So we forgive Pinto’s flattish performance, the same way we forgive Franco, who could be just about anybody, because too much personality would just slow things down, make everything just a bit less slick.
As for its message – don’t be mean to the beasts, or the beasts might just be mean to you – it chimes entirely with species-ist claims for rights for animals in a way that’s incredibly direct and yet never obtrusive. Good work. No wonder the doctor ordered a sequel, Dawn of the Planet of the Apes.

 

 

 

 

Why Watch?

 

  • Andy Serkis as Caesar
  • The film that rebooted a franchise
  • The clean modernist cinematography of Andrew Lesnie (Lord of the Rings)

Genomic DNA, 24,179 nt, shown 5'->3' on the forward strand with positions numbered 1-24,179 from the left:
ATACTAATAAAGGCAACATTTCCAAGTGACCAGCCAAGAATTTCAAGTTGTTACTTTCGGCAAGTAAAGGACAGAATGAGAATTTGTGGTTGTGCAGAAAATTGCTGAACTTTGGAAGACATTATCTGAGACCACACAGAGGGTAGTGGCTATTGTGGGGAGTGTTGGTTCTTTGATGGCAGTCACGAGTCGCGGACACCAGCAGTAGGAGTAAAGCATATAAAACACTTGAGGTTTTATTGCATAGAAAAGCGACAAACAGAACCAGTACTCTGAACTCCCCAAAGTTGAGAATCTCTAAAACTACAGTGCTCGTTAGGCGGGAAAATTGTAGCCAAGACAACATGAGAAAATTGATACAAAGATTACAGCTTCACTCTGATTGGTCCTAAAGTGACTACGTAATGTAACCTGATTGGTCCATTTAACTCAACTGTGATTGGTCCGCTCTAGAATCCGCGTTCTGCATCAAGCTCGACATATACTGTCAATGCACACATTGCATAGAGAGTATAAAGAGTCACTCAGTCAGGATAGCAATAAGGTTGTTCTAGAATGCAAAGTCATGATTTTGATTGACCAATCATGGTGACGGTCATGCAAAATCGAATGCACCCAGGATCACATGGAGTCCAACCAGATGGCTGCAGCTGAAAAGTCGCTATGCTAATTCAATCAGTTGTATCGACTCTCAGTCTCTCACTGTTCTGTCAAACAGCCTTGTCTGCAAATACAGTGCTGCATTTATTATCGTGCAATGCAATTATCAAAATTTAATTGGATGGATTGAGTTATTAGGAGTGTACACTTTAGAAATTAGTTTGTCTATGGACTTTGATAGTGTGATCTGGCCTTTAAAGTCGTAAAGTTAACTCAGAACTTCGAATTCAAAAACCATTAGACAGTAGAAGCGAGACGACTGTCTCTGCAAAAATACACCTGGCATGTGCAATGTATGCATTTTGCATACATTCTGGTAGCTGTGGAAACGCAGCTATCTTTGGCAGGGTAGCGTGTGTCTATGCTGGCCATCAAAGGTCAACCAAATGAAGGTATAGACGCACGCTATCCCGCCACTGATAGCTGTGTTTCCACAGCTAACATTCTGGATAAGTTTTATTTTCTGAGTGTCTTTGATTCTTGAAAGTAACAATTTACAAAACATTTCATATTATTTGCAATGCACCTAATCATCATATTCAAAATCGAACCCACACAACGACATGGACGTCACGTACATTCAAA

• Its thrilling “ape takeover” third act

 

 

 

© Steve Morrissey 2014

 

 

 

Rise of the Planet of the Apes – Watch it now at Amazon

 

 

 

 

 

 

 

The Hobbit: An Unexpected Journey

Martin Freeman surrounded by dwarfs in The Hobbit: An Unexpected Journey

 

A movie for every day of the year – a good one

 

 

21 September

 

 

Publication of The Hobbit, 1937